WRITTEN BY NATHAN LERNER/For 21st Century Media
Editor’s note: This story has been updated for clarification
Some proclaim that America is a so-called post-racial society. Clearly, we aren’t. However, “Selma” is an important reminder of how far we have come in the fifty years since the historic 1965 voting rights marches in Alabama.
As the film kicks off, Reverend Martin Luther King is in Oslo, about to receive the prestigious Nobel Peace Prize. In an all too human moment, he is anxiously struggling with an ascot and bemoaning how it makes him look highfalutin. His wife, Coretta (Carmen Ejogo) rushes to his side, helps him tie the ascot, and then becalms his frazzled nerves.
In the next scene, a group of African American girls are descending the stairwell of 16th Street Baptist Church in Birmingham, Alabama. They are engaged in animated chit chat about childhood minutia. Suddenly, a bomb detonates, killing four young innocents. The depiction of splinters flying through the air are an early portent of the film’s artistry.
A subsequent vignette introduces Annie Lee Cooper (Oprah Winfrey, also a co-producer of the film), who is a nurse at a local nursing home. She is intent upon registering to vote. To do so, she has entered the County Courthouse in Selma. However, if you aren’t white, registering isn’t a simple perfunctory act. Annie Lee knows that she must endure a gauntlet of questions by the local county registrar. In preparation, she has studied all of the arcane details of local and national government. The registrar demands that Annie Lee recite the preamble of the U.S. Constitution. When Annie Lee recites it hesitantly, but perfectly, he demands that she specify how many county judges there are in the state of Alabama. When Annie Lee responds with the correct number, he barks, “Name them!” When she is unable to proffer this information, he emphatically stamps Annie’s voting application as rejected.
The landmark Civil Rights Act of 1964 had put an official end to desegregation. However, the reality was that in many places, African -Americans were in the majority, but lacked any political power. Various barriers; poll taxes, vouchers, and extant social pressures; prevented African Americans from exercising their right to register.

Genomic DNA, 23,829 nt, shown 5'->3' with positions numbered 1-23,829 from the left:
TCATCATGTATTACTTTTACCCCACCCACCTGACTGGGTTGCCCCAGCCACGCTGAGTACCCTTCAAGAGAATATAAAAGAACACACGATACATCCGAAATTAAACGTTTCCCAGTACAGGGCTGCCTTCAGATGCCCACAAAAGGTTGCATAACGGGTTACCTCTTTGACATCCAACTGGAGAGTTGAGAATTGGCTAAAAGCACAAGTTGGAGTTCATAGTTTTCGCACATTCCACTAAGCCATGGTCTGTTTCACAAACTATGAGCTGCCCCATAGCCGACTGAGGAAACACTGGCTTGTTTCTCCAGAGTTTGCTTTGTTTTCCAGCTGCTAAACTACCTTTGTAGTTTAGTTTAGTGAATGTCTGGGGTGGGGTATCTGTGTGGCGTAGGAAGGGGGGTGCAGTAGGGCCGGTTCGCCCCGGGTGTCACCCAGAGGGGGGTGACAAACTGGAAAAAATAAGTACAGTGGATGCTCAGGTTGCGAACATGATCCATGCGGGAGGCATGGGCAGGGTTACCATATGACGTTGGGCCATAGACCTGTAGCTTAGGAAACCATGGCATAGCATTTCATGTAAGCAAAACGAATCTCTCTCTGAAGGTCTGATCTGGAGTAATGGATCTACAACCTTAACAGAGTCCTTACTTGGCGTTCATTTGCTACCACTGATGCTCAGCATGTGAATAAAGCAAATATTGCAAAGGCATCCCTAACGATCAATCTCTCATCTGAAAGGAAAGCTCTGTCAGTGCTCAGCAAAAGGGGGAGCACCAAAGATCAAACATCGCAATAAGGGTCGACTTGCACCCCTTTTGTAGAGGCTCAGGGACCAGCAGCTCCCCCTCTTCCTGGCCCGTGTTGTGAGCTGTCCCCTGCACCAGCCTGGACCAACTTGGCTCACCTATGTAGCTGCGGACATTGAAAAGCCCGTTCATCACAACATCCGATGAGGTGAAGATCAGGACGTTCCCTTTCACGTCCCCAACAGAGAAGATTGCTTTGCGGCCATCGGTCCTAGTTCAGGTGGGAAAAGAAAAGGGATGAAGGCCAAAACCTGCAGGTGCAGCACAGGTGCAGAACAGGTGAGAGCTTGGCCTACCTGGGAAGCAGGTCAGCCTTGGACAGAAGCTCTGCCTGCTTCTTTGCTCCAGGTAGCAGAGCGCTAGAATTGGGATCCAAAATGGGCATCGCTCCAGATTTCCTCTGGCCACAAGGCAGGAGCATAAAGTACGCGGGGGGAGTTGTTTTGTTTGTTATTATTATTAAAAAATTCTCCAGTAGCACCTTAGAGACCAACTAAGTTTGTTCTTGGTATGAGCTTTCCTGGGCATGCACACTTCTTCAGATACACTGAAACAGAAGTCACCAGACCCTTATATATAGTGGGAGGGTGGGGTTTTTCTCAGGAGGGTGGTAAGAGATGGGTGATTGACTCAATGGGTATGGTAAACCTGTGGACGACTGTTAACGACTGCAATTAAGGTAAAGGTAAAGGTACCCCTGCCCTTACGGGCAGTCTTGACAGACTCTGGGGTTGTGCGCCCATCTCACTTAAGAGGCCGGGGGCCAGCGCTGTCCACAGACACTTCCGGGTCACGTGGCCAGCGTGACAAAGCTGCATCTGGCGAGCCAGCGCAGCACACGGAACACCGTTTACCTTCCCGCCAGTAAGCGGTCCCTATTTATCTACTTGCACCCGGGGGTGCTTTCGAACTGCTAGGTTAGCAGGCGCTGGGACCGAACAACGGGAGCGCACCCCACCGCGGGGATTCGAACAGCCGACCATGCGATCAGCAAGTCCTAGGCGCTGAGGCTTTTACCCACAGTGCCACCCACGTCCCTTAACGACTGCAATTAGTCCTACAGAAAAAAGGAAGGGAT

James Bevel (Common) and Diane Nash (Tessa Thompson) from the Alabama Project as well as SNCC, headed by John Lewis (Stephan James) and James Orange (Omar J. Dorsey), had already been trying to organize an African-American voter registration drive in Selma.
At one point, a peaceful, late night protest march was led by Reverend C.T. Vivian (Corey Reynolds ). Alabama state troopers cut off the street lights, then attacked the marchers. Jimmy Lee Jackson (Keith Stanfield); his mother (Niecy Nash); and his elderly grandfather, Cager Lee (Henry G. Sanders) flee and seek shelter in a diner. Following a scuffle, Jimmy Lee Jackson is shot to death by an irate lawman.
Dr. King and his fellow clergymen from the Southern Conference Leadership Council comrades arrive in Selma to join the fray. They had spent a year in Albany, Georgia, trying to organize a voter registration drive there. When the local sheriff responded to protests with restraint, efforts to obtain media coverage proved futile.
As the film points out, some of the local activists greeted Dr. King and the SCLC with open arms. Others regarded them as unwelcome interlopers.
Dr. King recognizes that Sheriff John Clark is likely to respond to peaceful protests with brutal tactics, much like Sheriff “Bull” Connors had practiced in Birmingham. Dr. King posits that if this ensues, perhaps it will attract media attention.
The marchers plan to take a 50-mile route from Selma over the city’s Edward Pettus Bridge to the state capitol in Montgomery. Parenthetically, the bridge was named after a Confederate brigadier general, who later became a leader of the Ku Klux Klan.
When the unarmed marchers cross the bridge, a cadre of local police stand ready, armed with billy clubs, cattle prods, and tear gas, In conjunction with mounted possemen, they charge and beat the marchers. These images of this Bloody Sunday massacre were captured by television cameras and the images were broadcast nationwide. This prompted a groundswell of public revulsion